The windmill in Montmartre known as the Moulin de la Galette is in fact one of a pair, but only one is visible and accessible these days. Together they once formed the venue for a weekly dance that was hosted by the milling family Debray in the 19th and 20th centuries. They acquired the site for very little in the early 19th century, when the windmills were in a very sorry state. The two windmills are actually called le Blute-fin and le Radet, but the venue created by the Debrays became known as la Galette because that is what was served there (along with donkey milk, and later, the sour local wine...). The windmill we can see is le Radet, gutted of its milling equipment and moved here in 1924 when the Debrays opened a restaurant and put the windmill on top. The singer Dalida was a regular in the 1980s, and her table has been preserved.
|Le Moulin de la Galette in 2002.|
Montmartre is on a butte, outside of Paris proper, and these two windmills are the last survivors of a group of twenty-five on the hill. In the 19th century the Debray family used to claim that their windmills were built in 1295, citing as evidence the date scratched into the wood on the gable. But other sources indicate that they were probably constructed in 1621. But there may well have been windmills on the site earlier, and the spot was certainly used as a lookout in the 14th century. By 1834 the Debray family opened their property as a dance venue on Sundays and holidays, from three o'clock in the afternoon until nightfall. This sort of pop up venue was known as a guinguette, and the dances were referred to as bals populaires. The place was officially named the Moulin de la Galette from 1895, by which time milling activities had been abandoned for twenty-five years, and in 1914 the venue opened four days a week. On Tuesdays, actors and actresses, often well-known, would come in droves to eat galettes washed down with a glass of muscadet.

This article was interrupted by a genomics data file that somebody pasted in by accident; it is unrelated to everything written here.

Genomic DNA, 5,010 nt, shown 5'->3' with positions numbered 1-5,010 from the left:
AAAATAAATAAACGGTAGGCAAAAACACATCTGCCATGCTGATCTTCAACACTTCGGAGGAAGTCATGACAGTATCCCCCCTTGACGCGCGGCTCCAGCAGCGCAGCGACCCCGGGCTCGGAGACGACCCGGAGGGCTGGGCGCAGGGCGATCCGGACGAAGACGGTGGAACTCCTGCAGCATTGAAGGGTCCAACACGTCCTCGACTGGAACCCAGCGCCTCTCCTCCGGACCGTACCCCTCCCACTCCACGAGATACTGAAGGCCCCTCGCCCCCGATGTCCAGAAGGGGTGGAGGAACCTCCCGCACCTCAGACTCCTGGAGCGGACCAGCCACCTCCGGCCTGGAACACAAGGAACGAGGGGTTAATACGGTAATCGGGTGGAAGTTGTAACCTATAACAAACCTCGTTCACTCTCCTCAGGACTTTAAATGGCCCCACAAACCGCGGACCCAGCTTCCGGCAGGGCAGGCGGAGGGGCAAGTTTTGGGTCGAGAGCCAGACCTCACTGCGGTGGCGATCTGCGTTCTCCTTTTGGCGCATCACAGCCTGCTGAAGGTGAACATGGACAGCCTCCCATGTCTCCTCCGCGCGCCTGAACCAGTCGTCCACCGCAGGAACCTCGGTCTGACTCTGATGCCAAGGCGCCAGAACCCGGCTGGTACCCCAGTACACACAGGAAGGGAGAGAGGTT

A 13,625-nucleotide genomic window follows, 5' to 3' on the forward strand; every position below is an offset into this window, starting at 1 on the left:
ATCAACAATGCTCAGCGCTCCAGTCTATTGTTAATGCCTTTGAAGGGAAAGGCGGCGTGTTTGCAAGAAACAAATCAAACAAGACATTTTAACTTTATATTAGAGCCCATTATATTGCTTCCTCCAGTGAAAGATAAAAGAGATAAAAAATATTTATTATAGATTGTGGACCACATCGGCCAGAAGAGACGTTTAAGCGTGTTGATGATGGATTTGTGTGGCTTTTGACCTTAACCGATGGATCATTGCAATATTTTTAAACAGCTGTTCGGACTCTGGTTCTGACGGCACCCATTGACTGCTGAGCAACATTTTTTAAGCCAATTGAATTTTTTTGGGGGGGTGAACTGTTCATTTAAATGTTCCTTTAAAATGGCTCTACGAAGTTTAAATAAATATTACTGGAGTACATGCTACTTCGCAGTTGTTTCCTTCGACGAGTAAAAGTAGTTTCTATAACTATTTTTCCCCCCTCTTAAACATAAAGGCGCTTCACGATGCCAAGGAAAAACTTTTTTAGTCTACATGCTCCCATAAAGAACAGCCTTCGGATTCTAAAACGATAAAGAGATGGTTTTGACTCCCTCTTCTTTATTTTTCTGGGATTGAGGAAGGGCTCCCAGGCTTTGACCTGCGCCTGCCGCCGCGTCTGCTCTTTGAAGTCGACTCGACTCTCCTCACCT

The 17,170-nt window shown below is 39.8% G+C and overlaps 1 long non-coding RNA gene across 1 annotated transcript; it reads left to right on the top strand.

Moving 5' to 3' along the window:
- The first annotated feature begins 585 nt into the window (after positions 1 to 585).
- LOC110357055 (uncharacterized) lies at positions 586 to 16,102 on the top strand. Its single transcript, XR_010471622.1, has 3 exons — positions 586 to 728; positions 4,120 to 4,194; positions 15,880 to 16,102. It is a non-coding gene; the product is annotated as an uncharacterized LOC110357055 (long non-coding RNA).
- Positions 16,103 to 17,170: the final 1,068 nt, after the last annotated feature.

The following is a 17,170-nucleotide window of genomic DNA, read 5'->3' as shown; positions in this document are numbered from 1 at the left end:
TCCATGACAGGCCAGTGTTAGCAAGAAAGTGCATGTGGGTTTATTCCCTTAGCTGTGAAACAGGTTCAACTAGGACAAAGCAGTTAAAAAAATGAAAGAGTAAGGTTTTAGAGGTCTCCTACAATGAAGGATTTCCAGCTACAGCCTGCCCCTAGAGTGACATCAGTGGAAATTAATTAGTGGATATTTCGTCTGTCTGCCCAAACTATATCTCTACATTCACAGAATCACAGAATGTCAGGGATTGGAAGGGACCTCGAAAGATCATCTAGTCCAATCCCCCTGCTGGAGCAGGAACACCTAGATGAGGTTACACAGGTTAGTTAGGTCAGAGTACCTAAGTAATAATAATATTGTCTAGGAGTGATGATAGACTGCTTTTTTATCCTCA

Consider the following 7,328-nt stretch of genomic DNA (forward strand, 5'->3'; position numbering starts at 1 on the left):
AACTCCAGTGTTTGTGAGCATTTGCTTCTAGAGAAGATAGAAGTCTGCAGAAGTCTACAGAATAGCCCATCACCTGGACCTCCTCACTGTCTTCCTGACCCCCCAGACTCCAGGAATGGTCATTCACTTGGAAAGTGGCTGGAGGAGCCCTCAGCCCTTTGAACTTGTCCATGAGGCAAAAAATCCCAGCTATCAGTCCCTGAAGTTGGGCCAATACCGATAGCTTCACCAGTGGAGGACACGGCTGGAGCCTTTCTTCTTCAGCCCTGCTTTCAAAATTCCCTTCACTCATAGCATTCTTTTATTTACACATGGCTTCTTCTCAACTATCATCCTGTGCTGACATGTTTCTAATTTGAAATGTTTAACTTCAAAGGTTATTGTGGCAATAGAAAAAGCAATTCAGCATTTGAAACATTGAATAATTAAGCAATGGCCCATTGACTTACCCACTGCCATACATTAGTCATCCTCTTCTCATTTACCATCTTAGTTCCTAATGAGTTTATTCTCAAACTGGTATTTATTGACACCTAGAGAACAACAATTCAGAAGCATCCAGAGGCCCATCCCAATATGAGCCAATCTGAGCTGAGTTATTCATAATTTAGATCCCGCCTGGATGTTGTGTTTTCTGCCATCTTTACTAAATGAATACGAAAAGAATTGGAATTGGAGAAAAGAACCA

In the first half of the 19th century Montmartre was home to winemakers, ploughmen, quarrymen and millers and it was an established tradition for mills to also act as the venues for cabarets or dances. These cabarets had a bad reputation due to the quarrymen getting a bit carried away, and because the quarries offered shelter to thieves and vagabonds who also frequented the cabarets. By the middle of the 19th century Parisians were making the trip up to the more rural Montmartre to walk in the vines and hang out in bars or guinguettes and dance halls. The enterprising millers used their donkeys, which during the week were carrying flour down to the city, to carry tourists up the hill.
Initially the festivities at the Moulin de la Galette were held outdoors, in the courtyard between two of the three windmills owned by the Debray family, but over the years it developed into something more like an outdoor fun fair attached to a big covered ballroom decorated with chandeliers and potted palms. On top of the Blute-fin windmill was a wooden platform where tourists could sit and look at the view over Paris. The Blute-fin is still in its original position and in working order (the last of its kind in Montmartre) but privately owned and not open to the public.
Auguste Renoir, who lived in the area, painted the by then gaslit scene at the Bal du Moulin de la Galette in 1876, and the painting now hangs in the Musée d'Orsay. By the end of the century, many painters who would become famous had frequented the place, and several famous cabaret dancers made their debuts at the Moulin de la Galette. The management was strict about ejecting drunkards and women were expected to be smartly dressed and behave with decorum (no soliciting...).
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